Dying Embers out now

Dying Embers out now

Friday, 29 March 2013

Truly Supernatural

I'd like to begin this post with a confession ... I have only recently discovered Supernatural Tales. Some time back, I stumbled across David Longhorn's excellent collection of short stories, The Ptolemaic System. Having read that in one sitting, I could not find anything else by this author; but, once I found out he edited a thrice-yearly collection of ghostly tales, I had to have a look. Needless to say, it is just my thing; full of great writers, both well-known and less-well-known, and exuding a traditional quality borne of sensitive editing.

So, once I had read Supernatural Tales issue #23, I thought I would make my opinions known in the form of a review.

Supernatural Tales #23

My first thought was that it sported great cover art. And, not long after, that Iain Rowan's The Singing caught me and wouldn't let me go from the first line. Very much along the lines of the traditional folk tale – the remote community beset by strange happenings, seemingly misunderstood by its god-fearing inhabitants – Rowan adds powerful doses of jealousy and revenge. The villagers are at the mercy of the sea and the weather, certainly: but is that all? Timeless.
By contrast, Ilona by Tina Rath brings the reader back to the modern world with a bump. We are invited to share the thankless experiences of an illegal immigrant trying to make ends meet cleaning the floors in a hospital. I'll admit it had me going, assuming a simple tale of Ilona's victimisation, but the conclusion wasn't quite what I had been expecting.  
A Moment of Your Time by Katherine Haynes, is a more ambitious affair, linking several situations and protagonists with the unexpected results of participating in a shopping-centre survey (one of my most dreaded scenarios, it must be said, even without the unfortunate consequences. Avoid eye contact at any cost!) A great idea for a short story. As the reader is in no doubt about the connection, the atmosphere and detail are relied upon to propel the narrative, and they succeed. The urban feel made me think of Archway by Nicholas Royle.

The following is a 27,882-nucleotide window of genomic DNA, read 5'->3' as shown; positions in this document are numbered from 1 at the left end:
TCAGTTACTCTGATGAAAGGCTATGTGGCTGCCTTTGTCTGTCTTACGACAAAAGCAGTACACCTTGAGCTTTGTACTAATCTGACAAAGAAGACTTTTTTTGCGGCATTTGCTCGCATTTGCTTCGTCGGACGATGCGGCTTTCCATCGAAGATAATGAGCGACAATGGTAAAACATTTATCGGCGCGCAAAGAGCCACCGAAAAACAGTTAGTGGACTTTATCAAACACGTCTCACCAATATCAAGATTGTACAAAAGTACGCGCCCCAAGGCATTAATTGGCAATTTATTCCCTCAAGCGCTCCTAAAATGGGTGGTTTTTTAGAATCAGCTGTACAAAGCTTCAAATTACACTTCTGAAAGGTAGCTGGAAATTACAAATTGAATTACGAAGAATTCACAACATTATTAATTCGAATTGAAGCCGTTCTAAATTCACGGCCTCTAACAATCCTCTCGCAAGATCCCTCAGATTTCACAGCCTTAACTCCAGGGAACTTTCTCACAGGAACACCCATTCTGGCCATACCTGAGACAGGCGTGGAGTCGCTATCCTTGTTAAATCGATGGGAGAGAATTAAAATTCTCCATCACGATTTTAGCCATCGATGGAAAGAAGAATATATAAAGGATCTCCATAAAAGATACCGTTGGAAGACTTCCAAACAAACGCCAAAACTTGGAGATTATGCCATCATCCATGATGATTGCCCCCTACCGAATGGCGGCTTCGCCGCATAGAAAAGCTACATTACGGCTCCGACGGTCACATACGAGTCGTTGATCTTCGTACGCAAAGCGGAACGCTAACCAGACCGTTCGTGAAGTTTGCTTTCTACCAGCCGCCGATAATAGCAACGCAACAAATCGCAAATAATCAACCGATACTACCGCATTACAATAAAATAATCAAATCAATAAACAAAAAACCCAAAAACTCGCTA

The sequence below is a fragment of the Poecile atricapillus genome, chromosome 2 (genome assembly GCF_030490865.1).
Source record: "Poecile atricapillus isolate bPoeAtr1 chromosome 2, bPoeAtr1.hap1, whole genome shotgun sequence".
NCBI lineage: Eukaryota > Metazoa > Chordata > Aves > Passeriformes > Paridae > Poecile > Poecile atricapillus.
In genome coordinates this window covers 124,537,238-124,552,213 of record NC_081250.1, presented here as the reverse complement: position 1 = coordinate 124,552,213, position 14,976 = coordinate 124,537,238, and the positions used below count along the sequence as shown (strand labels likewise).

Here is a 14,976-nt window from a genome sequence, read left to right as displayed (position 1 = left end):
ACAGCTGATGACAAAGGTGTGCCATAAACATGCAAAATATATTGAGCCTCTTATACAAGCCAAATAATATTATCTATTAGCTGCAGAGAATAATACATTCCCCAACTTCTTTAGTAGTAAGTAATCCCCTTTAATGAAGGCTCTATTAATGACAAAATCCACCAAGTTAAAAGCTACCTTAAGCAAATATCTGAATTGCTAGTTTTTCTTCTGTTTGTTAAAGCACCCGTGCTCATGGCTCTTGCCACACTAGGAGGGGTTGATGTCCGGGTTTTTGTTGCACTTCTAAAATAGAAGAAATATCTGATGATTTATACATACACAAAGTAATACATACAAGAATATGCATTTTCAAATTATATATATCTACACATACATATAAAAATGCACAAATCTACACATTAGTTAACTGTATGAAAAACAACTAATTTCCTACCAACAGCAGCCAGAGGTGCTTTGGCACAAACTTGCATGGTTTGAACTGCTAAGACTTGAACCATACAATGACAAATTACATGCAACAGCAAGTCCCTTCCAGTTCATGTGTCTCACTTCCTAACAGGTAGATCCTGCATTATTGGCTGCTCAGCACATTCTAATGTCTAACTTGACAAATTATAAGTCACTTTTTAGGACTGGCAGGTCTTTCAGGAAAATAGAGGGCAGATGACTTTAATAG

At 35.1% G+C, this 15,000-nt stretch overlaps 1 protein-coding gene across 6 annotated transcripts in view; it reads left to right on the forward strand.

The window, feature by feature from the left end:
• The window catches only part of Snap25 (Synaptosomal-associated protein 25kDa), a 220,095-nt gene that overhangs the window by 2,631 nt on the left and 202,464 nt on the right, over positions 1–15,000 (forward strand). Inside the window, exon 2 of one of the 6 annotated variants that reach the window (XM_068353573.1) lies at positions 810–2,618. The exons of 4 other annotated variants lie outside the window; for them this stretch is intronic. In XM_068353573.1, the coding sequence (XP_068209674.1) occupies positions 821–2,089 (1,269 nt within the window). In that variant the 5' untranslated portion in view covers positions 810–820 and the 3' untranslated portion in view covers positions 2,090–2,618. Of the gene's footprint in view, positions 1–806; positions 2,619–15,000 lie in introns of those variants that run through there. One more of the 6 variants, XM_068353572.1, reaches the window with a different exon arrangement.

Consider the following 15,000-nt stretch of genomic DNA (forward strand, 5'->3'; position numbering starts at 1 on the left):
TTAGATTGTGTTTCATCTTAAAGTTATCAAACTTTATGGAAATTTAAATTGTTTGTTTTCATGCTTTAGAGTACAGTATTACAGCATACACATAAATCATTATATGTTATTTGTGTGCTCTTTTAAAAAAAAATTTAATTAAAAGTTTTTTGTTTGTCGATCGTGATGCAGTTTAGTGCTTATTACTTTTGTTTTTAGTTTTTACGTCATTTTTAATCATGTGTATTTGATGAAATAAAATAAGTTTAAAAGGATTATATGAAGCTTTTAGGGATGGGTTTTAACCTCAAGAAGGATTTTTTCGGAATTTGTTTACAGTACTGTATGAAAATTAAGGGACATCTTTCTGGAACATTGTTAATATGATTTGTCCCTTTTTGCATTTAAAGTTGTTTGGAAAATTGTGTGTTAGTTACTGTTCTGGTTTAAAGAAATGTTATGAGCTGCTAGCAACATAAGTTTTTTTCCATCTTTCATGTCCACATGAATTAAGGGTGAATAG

Gemma Farrow takes us back to the elemental with her contribution, Screech. Caleb can't understand his partner's sense of impending doom during her pregnancy: “'I dream of babies being taken,' she whispered, leaning back against the headboard." Their differing takes on the situation, and Caleb's slow realisation that her concerns may be genuine, unsettle the reader. The morphing of the doctor into The Fallow, and the shocking denouement, force both Caleb and the reader to confront their worst fears.
Last Testament by Craig D.B. Patton is an enigmatic tale concerning both ghosts and misunderstanding. The secrets of the protagonist's brother-in-law, a recently-deceased artist, are gradually revealed through other-worldly connections with his computer. Long-standing deceptions and conflict, both in art and in life, have to be confronted ... head on.
James Everington has clearly been influenced by the classic tale The Monkey's Paw, and it could be said that The Second Wish is something of a tribute. Fraiser has returned to his family home to arrange its sale, in the process finding out he may have been affected more profoundly by his formative years than he was aware. He 'snuggles' in his childhood bed (or has he returned to the womb?) and leafs through Macabre Tales for Children, opening it at that very tale by W.W. Jacobs. He recalls how reading it had spooked him as a child, and his imagination takes him on a journey forcing him to confront his past. This is a typically tense and involving example of Everington's writing. I enjoyed the confusion between the Doctor and the Lawyer, blurring reality and making the reader think twice about how reliable Fraiser's mindset is. Also, the seagulls on the roof reminded me of A Roman Question by Robert Aickman ... which can only be a good thing! 
The Tempest Glass by Daniel Mills is the final story in Supernatural Tales #23; therefore it ends very strongly. We follow the tribulations of the Reverend Danforth: a singular character, who never quite finds resolution, but who is all the more fascinating for that. His battle with his own faith, challenged by the strange titular object, leads to flight and, ultimately, to tragedy. Was his exile self-imposed?
In summary, this collection asks a of of questions, and gives just the right amount of answers. I like my short fiction dark and unresolved, and am satisfied. These are ghostly tales of the highest order, and are to be savoured. Long live Supernatural Tales.


  1. Glad you liked it. If you haven't checked out Iain Rowan's 'Ice Age' yet I heartily recommend it...

    1. Thanks James, yes, I've read 'Ice Age' and enjoyed it very much.